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Shortly after the massacre in Newtown, Connecticut, police investigators seized a large arsenal of weapons from the killer's home, according to search warrants made public on Thursday. That the home of Adam Lanza and his mother, Nancy, contained an array of powerful handguns and rifles is no surprise, but the documents reveal an even darker picture than previously known to the public: Investigators also found a cache of knives, samurai swords, 1,600 rounds of ammunition, a military uniform, and news clippings about prior mass murders in the United States and abroad.
They also discovered materials from the National Rifle Association.
In addition to the stockpile of weaponry, the home contained a certificate from the NRA bearing Adam Lanza's name, a NRA guide to shooting, and training manuals for various firearms, including the Bushmaster that Lanza used to carry out the slaughter. The CEO of the company that sells Bushmaster rifles sits on a powerful committee inside the NRA, as we first reported in January.
For the NRA, which has been highly effective with its messaging in the gun debate over the years, the news is a blow. The new details begin to disarm the gun group's strategy to divert attention from the highly lethal weapons Lanza used by focusing on him as just another deranged criminal with no connection to "good guys with guns." In his audacious speech a week after the Newtown massacre, NRA spokesman Wayne LaPierre talked of "genuine monsters" lurking across America, of "people so deranged, so evil, so possessed by voices and driven by demons that no sane person can possibly ever comprehend them." He continued: "They walk among us every day. And does anybody really believe that the next Adam Lanza isn't planning his attack on a school he's already identified at this very moment?"
Now we know that "next Adam Lanza" may well have NRA certification and know-how at his fingertips.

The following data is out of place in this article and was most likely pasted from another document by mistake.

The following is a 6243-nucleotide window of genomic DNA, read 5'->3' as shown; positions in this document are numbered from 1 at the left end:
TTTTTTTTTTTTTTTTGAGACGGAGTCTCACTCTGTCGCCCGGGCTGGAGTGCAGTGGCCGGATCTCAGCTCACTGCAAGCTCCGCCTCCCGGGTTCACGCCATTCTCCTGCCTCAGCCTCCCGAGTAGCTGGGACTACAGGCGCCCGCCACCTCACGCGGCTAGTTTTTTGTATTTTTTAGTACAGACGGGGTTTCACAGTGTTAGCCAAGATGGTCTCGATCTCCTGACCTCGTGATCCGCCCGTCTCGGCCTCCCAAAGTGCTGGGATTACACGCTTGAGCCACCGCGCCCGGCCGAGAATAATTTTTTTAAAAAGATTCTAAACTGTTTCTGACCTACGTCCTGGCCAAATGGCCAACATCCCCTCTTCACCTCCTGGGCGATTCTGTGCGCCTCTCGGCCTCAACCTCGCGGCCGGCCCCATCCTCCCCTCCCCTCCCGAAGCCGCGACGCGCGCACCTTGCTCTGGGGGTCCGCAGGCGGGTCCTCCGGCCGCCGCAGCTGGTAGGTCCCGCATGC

The NRA's response on Thursday seemed telling: flat-out denial, with some defensive kick to it. "There is no record of a member relationship between Newtown killer Adam Lanza, nor between Nancy Lanza, A. Lanza or N. Lanza with the National Rifle Association," it said in a statement. "Reporting to the contrary is reckless, false and defamatory."
Specifics about the NRA certificate found in the house remain unclear. Since the NRA makes virtually no information available to the public about its inner workings or the membership it claims, naturally we'll have to take the group's word against that of Connecticut law enforcement officials and the FBI. (And if that seems reasonable, the NRA also has a fantasy about "gun-free zones" they'd like to sell you on.)
Details in the newly released documents also underscore why Lanza was capable of such terrible carnage on December 14 at Sandy Hook Elementary. The military-style assault rifle and 30-round magazines he used—defended by the NRA as tools of hunting and sport—allowed him to unleash 154 bullets in less than five minutes. These were the same type of powerful weapons used in numerous other mass shootings, which the White House and some Democrats in Congress now seek to outlaw.
The news came on a day when President Obama appeared at the White House with Newtown families and other mass-shooting victims to once again demand action from Congress. (Though the president's focus is now on passing universal background checks, with political prospects dimmer for legislation banning assault weapons or high-capacity magazines.) The anguish is still fresh in Newtown and well beyond, the president said, pushing back on the notion that the emotional impact of the tragedy has started to fade:
It's been barely a hundred days since 20 innocent children and six brave educators were taken from us by gun violence, including Grace McDonnell and Lauren Russo and Jesse Lewis, whose families are here today. That agony burns deep in the families of thousands, thousands of Americans stolen from our lives by a bullet from a gun over these last 100 days, including Hadiya Pendleton, who was killed on her way to school less than two months ago, and whose mom is also here today, everything they lived for and hoped for taken away in an instant.
The president didn't mention the NRA or its allies, but he took direct aim at their argument against universal background checks, a policy he noted has extraordinary public support, with 90 percent of Americans—including an overwhelming majority of gun owners—behind it. "What we're proposing is not radical, it's not taking away anybody's gun rights," he said. "It's something that, if we are serious, we will do it. Now is the time to turn that heartbreak into something real."
Watch his full remarks, followed by the long list of weapons found in Lanza's home, below the video clip:
Here are highlights from the search warrants showing the stockpile of weapons found in the Lanza home: